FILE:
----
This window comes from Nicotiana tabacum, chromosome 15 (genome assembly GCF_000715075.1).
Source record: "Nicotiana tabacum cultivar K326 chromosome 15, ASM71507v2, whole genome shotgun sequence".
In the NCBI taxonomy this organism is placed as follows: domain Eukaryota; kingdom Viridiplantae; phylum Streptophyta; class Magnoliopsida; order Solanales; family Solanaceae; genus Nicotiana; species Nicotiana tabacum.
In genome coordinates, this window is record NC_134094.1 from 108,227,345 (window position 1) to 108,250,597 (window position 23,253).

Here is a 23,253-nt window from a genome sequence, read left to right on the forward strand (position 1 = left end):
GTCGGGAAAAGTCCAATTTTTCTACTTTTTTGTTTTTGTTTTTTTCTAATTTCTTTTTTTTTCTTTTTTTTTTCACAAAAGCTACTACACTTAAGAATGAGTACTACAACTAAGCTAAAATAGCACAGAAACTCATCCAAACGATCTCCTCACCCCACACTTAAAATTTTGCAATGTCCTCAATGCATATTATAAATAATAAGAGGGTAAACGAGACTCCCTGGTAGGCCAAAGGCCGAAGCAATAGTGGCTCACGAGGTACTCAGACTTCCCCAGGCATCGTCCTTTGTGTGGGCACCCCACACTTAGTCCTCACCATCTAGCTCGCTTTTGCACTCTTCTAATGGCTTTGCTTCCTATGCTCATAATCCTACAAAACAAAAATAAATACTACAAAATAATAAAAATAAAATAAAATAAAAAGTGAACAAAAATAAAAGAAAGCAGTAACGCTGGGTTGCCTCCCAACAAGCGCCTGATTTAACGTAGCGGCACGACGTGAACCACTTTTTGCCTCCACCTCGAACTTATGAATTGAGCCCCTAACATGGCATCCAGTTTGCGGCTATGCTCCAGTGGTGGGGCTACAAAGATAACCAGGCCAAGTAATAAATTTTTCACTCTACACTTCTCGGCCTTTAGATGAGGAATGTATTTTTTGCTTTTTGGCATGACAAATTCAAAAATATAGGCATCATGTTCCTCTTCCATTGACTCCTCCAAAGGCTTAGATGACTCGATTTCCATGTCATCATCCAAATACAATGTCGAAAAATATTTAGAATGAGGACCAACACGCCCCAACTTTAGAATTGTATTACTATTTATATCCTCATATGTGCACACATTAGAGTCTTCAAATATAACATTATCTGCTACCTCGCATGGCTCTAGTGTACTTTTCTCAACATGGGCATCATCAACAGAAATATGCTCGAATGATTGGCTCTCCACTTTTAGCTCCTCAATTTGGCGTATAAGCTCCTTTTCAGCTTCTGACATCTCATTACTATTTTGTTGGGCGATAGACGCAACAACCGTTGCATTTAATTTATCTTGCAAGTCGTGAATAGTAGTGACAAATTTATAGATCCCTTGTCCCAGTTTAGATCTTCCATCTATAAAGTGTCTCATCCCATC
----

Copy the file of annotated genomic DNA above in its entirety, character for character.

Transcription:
This window comes from Nicotiana tabacum, chromosome 15 (genome assembly GCF_000715075.1).
Source record: "Nicotiana tabacum cultivar K326 chromosome 15, ASM71507v2, whole genome shotgun sequence".
In the NCBI taxonomy this organism is placed as follows: domain Eukaryota; kingdom Viridiplantae; phylum Streptophyta; class Magnoliopsida; order Solanales; family Solanaceae; genus Nicotiana; species Nicotiana tabacum.
In genome coordinates, this window is record NC_134094.1 from 108,227,345 (window position 1) to 108,250,597 (window position 23,253).

Here is a 23,253-nt window from a genome sequence, read left to right on the forward strand (position 1 = left end):
GTCGGGAAAAGTCCAATTTTTCTACTTTTTTGTTTTTGTTTTTTTCTAATTTCTTTTTTTTTCTTTTTTTTTTCACAAAAGCTACTACACTTAAGAATGAGTACTACAACTAAGCTAAAATAGCACAGAAACTCATCCAAACGATCTCCTCACCCCACACTTAAAATTTTGCAATGTCCTCAATGCATATTATAAATAATAAGAGGGTAAACGAGACTCCCTGGTAGGCCAAAGGCCGAAGCAATAGTGGCTCACGAGGTACTCAGACTTCCCCAGGCATCGTCCTTTGTGTGGGCACCCCACACTTAGTCCTCACCATCTAGCTCGCTTTTGCACTCTTCTAATGGCTTTGCTTCCTATGCTCATAATCCTACAAAACAAAAATAAATACTACAAAATAATAAAAATAAAATAAAATAAAAAGTGAACAAAAATAAAAGAAAGCAGTAACGCTGGGTTGCCTCCCAACAAGCGCCTGATTTAACGTAGCGGCACGACGTGAACCACTTTTTGCCTCCACCTCGAACTTATGAATTGAGCCCCTAACATGGCATCCAGTTTGCGGCTATGCTCCAGTGGTGGGGCTACAAAGATAACCAGGCCAAGTAATAAATTTTTCACTCTACACTTCTCGGCCTTTAGATGAGGAATGTATTTTTTGCTTTTTGGCATGACAAATTCAAAAATATAGGCATCATGTTCCTCTTCCATTGACTCCTCCAAAGGCTTAGATGACTCGATTTCCATGTCATCATCCAAATACAATGTCGAAAAATATTTAGAATGAGGACCAACACGCCCCAACTTTAGAATTGTATTACTATTTATATCCTCATATGTGCACACATTAGAGTCTTCAAATATAACATTATCTGCTACCTCGCATGGCTCTAGTGTACTTTTCTCAACATGGGCATCATCAACAGAAATATGCTCGAATGATTGGCTCTCCACTTTTAGCTCCTCAATTTGGCGTATAAGCTCCTTTTCAGCTTCTGACATCTCATTACTATTTTGTTGGGCGATAGACGCAACAACCGTTGCATTTAATTTATCTTGCAAGTCGTGAATAGTAGTGACAAATTTATAGATCCCTTGTCCCAGTTTAGATCTTCCATCTATAAAGTGTCTCATCCCATC